It's unwise to use the battery's internal resistance to warm it up if it's already cold, as the reason you don't want them cold is that they degrade in annoying ways if you discharge them when cold, so then discharging them to warm up is.... defeating the purpose. You can use a pulsed current drain to keep them warm once they are, or even rely on the static current draw of the system to keep them warm, but that does involve good knowledge of your cells and system and some extra maths or very good guessing.
Any "normal people wire" has resistance. I have to add the quoted bit these days to avoid people moaning about super conductors, but if you're flying at such low temperatures, hire experts to help you ;-).
In a professional project I'd use a well controlled heating element to generate the heat, but in personal hobby projects it has happened that I just took very thin wire, such as any AWG38 enamelled copper I found somewhere, and wound that around each cell. Until I got to tens of Ohms total, maybe hundreds, depending on the energy I expected to need, bits in series or parallel, all is possible. You can then power that with a small amount of energy to warm up the cells from the outside, a much lower amount of current than you'd need to pulse through the battery itself, also reducing your losses in the control of that heating scheme. But instead of thin wire you can use resistive wire, that depends on what's the easier process for you. Lots of thin, or several rotations of resistive. When you use lots of thin wire, do try to use something like enamelled wire, else avoiding shorts is difficult, because you don't want plastic, you want good contact. With resistive, be sure you don't turn up the power too high, as the plastic on the batteries could melt where there's bad contact and that could cause shorts with the metal casing. Or add thermal paste and heat-shrink around the finished object.
The next step is either controlling the element with an Op-Amp circuit or microcontroller, of which many can be found all over the internet. I'd suspect "low voltage heater control" might be a good Google term.
Or making sure the leakage of heat to the outside and heat generated constantly is such that the system naturally balances between 10 degrees and 30 degrees depending on outside temperature, where you just switch on the heater in cold weather.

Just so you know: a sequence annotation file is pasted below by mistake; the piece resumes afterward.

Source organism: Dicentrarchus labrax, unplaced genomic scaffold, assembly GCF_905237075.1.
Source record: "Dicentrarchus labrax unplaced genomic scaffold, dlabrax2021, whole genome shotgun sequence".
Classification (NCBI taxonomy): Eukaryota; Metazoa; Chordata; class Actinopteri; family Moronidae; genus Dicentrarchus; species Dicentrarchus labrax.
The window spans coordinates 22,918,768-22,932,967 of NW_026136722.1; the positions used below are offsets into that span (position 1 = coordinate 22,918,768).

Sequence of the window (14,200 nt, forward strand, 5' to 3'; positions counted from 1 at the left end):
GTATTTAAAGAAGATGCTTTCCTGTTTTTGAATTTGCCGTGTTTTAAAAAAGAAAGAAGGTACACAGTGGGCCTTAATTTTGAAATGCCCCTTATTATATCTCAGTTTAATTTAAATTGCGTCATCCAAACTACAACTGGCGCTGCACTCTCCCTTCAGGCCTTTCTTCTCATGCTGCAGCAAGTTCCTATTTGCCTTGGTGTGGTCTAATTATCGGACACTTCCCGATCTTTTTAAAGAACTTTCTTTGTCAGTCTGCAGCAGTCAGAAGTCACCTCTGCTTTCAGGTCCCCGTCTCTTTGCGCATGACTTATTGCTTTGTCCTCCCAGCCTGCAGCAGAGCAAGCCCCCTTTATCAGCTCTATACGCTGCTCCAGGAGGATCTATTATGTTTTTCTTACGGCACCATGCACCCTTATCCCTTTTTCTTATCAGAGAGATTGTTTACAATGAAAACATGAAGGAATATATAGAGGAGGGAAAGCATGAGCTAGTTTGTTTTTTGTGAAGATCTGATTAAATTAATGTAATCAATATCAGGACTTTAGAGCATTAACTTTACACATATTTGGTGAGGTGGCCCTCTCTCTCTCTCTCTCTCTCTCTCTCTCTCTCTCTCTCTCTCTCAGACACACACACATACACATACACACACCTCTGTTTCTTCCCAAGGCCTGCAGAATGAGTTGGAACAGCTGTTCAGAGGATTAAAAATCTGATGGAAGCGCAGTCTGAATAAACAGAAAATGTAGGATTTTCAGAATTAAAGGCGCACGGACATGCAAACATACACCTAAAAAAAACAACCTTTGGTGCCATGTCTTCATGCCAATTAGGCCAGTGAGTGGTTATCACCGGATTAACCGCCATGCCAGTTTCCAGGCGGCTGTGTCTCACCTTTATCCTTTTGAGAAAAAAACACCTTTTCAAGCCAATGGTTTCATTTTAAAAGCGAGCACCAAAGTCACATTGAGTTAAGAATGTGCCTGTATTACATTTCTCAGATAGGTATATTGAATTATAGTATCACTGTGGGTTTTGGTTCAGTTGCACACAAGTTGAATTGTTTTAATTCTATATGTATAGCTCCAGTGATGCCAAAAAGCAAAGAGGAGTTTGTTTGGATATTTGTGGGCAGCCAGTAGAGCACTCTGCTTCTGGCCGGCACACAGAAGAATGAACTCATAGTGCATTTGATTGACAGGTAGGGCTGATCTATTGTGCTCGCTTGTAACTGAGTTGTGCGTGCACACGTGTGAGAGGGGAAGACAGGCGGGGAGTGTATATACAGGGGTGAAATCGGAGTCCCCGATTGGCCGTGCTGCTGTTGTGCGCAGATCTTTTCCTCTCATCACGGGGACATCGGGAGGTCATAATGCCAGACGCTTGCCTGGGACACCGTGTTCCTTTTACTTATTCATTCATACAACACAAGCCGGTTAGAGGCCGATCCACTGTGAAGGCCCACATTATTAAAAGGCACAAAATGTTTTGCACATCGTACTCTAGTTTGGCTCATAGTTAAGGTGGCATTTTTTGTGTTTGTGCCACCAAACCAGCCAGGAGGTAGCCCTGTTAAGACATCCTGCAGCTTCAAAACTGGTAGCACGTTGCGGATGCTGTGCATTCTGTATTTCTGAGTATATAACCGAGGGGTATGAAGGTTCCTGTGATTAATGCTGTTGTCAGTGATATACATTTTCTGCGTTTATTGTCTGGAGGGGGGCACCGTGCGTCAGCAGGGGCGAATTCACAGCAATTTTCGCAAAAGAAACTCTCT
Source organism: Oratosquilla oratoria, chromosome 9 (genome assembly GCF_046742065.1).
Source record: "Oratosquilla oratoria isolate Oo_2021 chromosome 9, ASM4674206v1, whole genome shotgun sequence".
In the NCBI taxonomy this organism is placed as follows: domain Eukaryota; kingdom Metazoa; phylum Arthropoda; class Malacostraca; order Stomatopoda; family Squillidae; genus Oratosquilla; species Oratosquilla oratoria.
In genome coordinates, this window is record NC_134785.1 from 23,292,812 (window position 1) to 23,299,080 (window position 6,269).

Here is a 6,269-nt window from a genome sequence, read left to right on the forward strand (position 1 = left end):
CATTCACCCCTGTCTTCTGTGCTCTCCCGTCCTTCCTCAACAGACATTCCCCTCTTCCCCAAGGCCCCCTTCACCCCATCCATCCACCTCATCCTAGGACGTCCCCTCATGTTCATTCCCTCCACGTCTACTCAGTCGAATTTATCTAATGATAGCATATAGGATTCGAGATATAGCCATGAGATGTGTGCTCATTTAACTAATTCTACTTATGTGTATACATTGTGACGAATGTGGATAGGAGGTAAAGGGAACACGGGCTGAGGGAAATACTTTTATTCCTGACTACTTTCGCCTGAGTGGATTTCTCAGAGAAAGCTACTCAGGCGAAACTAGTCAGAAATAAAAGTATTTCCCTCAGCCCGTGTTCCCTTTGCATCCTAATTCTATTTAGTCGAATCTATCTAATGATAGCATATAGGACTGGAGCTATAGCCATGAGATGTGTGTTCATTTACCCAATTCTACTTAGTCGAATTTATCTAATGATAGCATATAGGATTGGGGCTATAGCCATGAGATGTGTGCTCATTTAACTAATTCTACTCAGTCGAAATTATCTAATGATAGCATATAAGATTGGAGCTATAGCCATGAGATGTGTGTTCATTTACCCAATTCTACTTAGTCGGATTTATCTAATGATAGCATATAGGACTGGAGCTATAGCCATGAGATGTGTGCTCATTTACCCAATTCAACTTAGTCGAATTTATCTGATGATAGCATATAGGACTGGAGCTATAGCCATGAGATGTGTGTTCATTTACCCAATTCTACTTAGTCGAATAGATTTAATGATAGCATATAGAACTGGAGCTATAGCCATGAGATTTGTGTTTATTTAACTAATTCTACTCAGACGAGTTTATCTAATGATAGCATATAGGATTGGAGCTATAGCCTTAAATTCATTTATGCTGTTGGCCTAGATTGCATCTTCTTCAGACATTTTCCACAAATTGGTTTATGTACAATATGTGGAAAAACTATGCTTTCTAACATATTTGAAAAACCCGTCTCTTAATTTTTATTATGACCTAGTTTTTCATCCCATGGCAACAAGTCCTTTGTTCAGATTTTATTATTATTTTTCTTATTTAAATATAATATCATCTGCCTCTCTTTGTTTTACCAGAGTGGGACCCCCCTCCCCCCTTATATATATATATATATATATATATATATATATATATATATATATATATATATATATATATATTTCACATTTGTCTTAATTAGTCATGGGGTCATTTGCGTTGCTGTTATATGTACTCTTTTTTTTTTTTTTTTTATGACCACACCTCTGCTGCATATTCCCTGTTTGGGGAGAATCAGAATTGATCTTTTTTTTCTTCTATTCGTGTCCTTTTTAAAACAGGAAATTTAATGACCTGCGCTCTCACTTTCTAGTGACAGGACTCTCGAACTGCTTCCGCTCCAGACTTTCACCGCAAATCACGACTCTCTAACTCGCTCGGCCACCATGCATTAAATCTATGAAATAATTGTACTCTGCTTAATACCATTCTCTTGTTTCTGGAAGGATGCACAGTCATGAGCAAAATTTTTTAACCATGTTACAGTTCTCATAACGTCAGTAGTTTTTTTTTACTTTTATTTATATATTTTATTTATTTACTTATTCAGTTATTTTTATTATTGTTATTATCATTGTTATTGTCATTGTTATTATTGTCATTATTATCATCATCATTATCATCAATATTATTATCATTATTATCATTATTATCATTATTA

In either case, if you want low energy usage it will include run of the mill insulation. The better the insulation, the lower the amount of energy you need to keep them hot. With infinite insulation you need no energy to keep them warm. But that'll be ... difficult.
I would say with (very) good insulation, assuming you are aiming for good operation at nothing below -20°C outside, you should be able to do with 1W or less to keep warm. Maybe you'd need an extra element to initially warm them up with a bit more power. But again, warming up is best done with a small current patiently, as when cold, larger currents aren't the best thing for the Li-Ion batteries.
For power requirements and all such, you'll need to do some research into the lower levels of what's called "thermodynamics". Insulating materials have a thermal resistance, which means at a certain temperature difference they leak a certain amount of energy. The more layers you use, the more resistances in series, so the less leakage. Look up Thermal conductivity and/or thermal resistivity, to find what wire resistance (electrical in this case) you need search for things like "Ohm's law" and "current, voltage and power". Power in Watts relates to Joules through time, by E = P * t, I'll give you that as a gift. Where E is energy in Joules, P is power in Watts and t is time in seconds.
Once you've learned a little about the above and found out what kinds of insulation you could employ and what kinds of wire (or internal battery resistance tricks, that's up to you!), you can always come back here or to Physics or such Stacks with new questions.